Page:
The Government of Canada’s record on climate change (2006-present)
Climate Action Network Canada
The current government has taken a reckless approach to one of the greatest challenges of our time. Despite the fact that the impacts of climate change have become increasingly obvious, the government has failed to take this crisis seriously. What follows lays out the government’s record on climate change over the past five years.
Ongoing handouts to big oil
The current government provides over $1.3 billion in handouts to the oil industry every year, despite calls to end these subsidies from within the Department of Finance, former Environment Minister Jim Prentice, hundreds of organizations across Canada and major international organizations like the IMF and the OECD. The government’s 2011 federal budget proposed the elimination of less than 10% of these special tax breaks to the oil industry.
Refusing to take tough action on industrial pollution
In 2007, the government promised to regulate greenhouse gas pollution from major industrial polluters. Despite the fact that it has repeated this promise on a number of occasions, the government has failed to take any meaningful action. Greenhouse gas pollution from Canada’s coal plants, tar sands producers, and other industries remains unregulated by the federal government.
The one exception is the regulations on vehicle fuel efficiency that the government adopted in 2010. However, analysis shows that these regulations are essentially business as usual for the automotive sector.
More information on vehicle regulations.
Declining clean energy investment
Canada’s only major federal program to support renewable energy died in March 2011 when the federal budget failed to renew it. While the 2011 budget did propose a one-year renewal of the popular home energy retrofit program, the current government does not have a medium term plan for supporting renewable energy and efficiency, the overall funding trend is clearly on the decline. Canada is falling behind in the clean energy economy. If you compare President Obama’s 2010 federal budget request to Canada’s 2010 budget, federal investment in renewable energy is 18 times higher per capita in the U.S.
Disregard for the will of parliament:
In 2010, in an unprecedented and undemocratic show of disrespect for the will of Parliament, Conservative Senators killed the only piece of climate change legislation under consideration in Parliament without even bothering to debate the bill.
The Climate Change Accountability Act (Bill C-311) called for the government to establish five-year plans outlining how it intended to meet its greenhouse gas reduction targets. The bill had been passed by a majority of MPs in the House of Commons.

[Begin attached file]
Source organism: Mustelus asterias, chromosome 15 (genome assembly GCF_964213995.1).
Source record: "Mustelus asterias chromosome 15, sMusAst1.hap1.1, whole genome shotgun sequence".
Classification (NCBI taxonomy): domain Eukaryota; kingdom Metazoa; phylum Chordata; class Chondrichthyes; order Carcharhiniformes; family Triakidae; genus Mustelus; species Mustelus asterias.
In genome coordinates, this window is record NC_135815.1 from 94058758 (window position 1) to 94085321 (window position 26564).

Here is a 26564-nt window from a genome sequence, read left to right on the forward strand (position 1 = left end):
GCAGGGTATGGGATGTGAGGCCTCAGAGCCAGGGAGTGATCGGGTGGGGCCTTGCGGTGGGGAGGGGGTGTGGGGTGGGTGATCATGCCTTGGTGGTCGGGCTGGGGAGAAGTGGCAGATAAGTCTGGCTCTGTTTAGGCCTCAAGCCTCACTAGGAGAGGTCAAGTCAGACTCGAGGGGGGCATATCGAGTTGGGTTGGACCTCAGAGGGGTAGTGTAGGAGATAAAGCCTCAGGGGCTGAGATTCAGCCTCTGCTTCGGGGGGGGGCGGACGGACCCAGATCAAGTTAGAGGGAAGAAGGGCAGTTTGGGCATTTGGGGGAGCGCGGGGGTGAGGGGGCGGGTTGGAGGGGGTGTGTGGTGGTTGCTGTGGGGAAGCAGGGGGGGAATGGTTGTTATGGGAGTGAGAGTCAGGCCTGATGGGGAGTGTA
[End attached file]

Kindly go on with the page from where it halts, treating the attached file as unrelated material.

It is very rare for the Senate to defeat a bill that has been passed by the House of Commons. When this has happened in the past it has only been done on the “third reading of the bill,” after committee hearings and proper debate in the Senate has taken place. The decision by Conservative Senators to kill the bill without even bothering to debate it or study it in committee was unprecedented.
An international pariah at the global climate change negotiations
For the past four years, the Government of Canada has been awarded the ‘Fossil of the Year’ at the United Nations climate change negotiations. This award is given by Climate Action Network International, a global coalition of more than 400 organizations, to the country that has maintained the worst negotiating position at the global climate change talks. Canada is also the only country in the world to have signed and ratified the Kyoto Protocol and then openly announced that it has no intention of honoring its commitments.
False start on international climate financing
The current government committed $400 million last year to help poorer countries adapt to climate change and reduce their own greenhouse gas pollution. This amount does represent Canada’s ‘fair share’ of the global total agreed to at the Copenhagen climate summit, but there were a number of problems with where this money came from and how it is being administered. The money was taken out of the existing budget for international aid, instead of being ‘new and additional’ as required by the Copenhagen Accord.
In addition to the money not being above and beyond what Canada was doing anyway, a disproportionate share of this money is only available in the form of loans. The world’s poorest are dealing with a problem they did little to create, and they should have access to grants to help them prepare for the worst impacts of climate change.
Attacking clean energy policies in other countries
The current government has established an “Oil Sands Advocacy Strategy” in the Department of Foreign Affairs and federal officials are systematically working to weaken clean energy and climate change policies in other countries in order to promote the interests of oil companies. At least three specific cases have already been identified (California’s low-carbon fuel standard, a U.S. federal clean fuels policy known as Section 526, and the European Union’s Fuel Quality Directive), though there is reason to believe that this is only the tip of the iceberg and that the government is also attacking clean energy policies in other jurisdictions.
Declining support for climate change research /muzzling government climate scientists
Scientists are speaking out about the government’s ongoing attempts to muzzle their efforts to speak publically and freely about their research on climate change. At the same time, the Canadian Foundation for Climate and Atmospheric Sciences, the main funding body for university-based climate research in Canada, has effectively run out of money.